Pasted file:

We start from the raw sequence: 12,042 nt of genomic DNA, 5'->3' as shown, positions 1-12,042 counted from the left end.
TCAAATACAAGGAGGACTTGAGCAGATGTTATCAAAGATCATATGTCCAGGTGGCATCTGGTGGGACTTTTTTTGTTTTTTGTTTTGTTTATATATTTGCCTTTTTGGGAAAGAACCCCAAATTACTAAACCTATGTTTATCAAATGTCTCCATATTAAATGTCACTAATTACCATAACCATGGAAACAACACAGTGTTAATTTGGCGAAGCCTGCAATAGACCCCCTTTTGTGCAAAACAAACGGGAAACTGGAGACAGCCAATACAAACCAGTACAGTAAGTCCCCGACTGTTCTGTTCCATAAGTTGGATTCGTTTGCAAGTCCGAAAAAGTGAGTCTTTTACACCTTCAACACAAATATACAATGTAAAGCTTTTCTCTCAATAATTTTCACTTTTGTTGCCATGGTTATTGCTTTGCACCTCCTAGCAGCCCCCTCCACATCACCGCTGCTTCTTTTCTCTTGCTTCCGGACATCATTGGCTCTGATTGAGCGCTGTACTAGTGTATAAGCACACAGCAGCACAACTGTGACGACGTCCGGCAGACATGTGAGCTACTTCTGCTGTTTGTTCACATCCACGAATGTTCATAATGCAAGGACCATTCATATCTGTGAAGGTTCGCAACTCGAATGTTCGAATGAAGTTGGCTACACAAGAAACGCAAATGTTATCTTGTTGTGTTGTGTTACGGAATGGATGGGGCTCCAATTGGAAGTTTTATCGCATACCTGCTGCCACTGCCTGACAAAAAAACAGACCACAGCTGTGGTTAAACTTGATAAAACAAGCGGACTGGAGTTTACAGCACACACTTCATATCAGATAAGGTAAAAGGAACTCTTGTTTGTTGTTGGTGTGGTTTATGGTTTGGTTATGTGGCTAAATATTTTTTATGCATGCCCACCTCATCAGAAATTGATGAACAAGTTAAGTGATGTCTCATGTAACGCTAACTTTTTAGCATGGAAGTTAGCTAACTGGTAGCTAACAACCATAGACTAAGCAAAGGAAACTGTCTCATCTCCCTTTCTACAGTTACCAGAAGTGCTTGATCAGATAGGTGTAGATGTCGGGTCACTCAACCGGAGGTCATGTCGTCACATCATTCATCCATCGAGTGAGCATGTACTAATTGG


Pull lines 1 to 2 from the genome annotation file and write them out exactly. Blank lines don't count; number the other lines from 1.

We start from the raw sequence: 12,042 nt of genomic DNA, 5'->3' as shown, positions 1-12,042 counted from the left end.
TCAAATACAAGGAGGACTTGAGCAGATGTTATCAAAGATCATATGTCCAGGTGGCATCTGGTGGGACTTTTTTTGTTTTTTGTTTTGTTTATATATTTGCCTTTTTGGGAAAGAACCCCAAATTACTAAACCTATGTTTATCAAATGTCTCCATATTAAATGTCACTAATTACCATAACCATGGAAACAACACAGTGTTAATTTGGCGAAGCCTGCAATAGACCCCCTTTTGTGCAAAACAAACGGGAAACTGGAGACAGCCAATACAAACCAGTACAGTAAGTCCCCGACTGTTCTGTTCCATAAGTTGGATTCGTTTGCAAGTCCGAAAAAGTGAGTCTTTTACACCTTCAACACAAATATACAATGTAAAGCTTTTCTCTCAATAATTTTCACTTTTGTTGCCATGGTTATTGCTTTGCACCTCCTAGCAGCCCCCTCCACATCACCGCTGCTTCTTTTCTCTTGCTTCCGGACATCATTGGCTCTGATTGAGCGCTGTACTAGTGTATAAGCACACAGCAGCACAACTGTGACGACGTCCGGCAGACATGTGAGCTACTTCTGCTGTTTGTTCACATCCACGAATGTTCATAATGCAAGGACCATTCATATCTGTGAAGGTTCGCAACTCGAATGTTCGAATGAAGTTGGCTACACAAGAAACGCAAATGTTATCTTGTTGTGTTGTGTTACGGAATGGATGGGGCTCCAATTGGAAGTTTTATCGCATACCTGCTGCCACTGCCTGACAAAAAAACAGACCACAGCTGTGGTTAAACTTGATAAAACAAGCGGACTGGAGTTTACAGCACACACTTCATATCAGATAAGGTAAAAGGAACTCTTGTTTGTTGTTGGTGTGGTTTATGGTTTGGTTATGTGGCTAAATATTTTTTATGCATGCCCACCTCATCAGAAATTGATGAACAAGTTAAGTGATGTCTCATGTAACGCTAACTTTTTAGCATGGAAGTTAGCTAACTGGTAGCTAACAACCATAGACTAAGCAAAGGAAACTGTCTCATCTCCCTTTCTACAGTTACCAGAAGTGCTTGATCAGATAGGTGTAGATGTCGGGTCACTCAACCGGAGGTCATGTCGTCACATCATTCATCCATCGAGTGAGCATGTACTAATTGG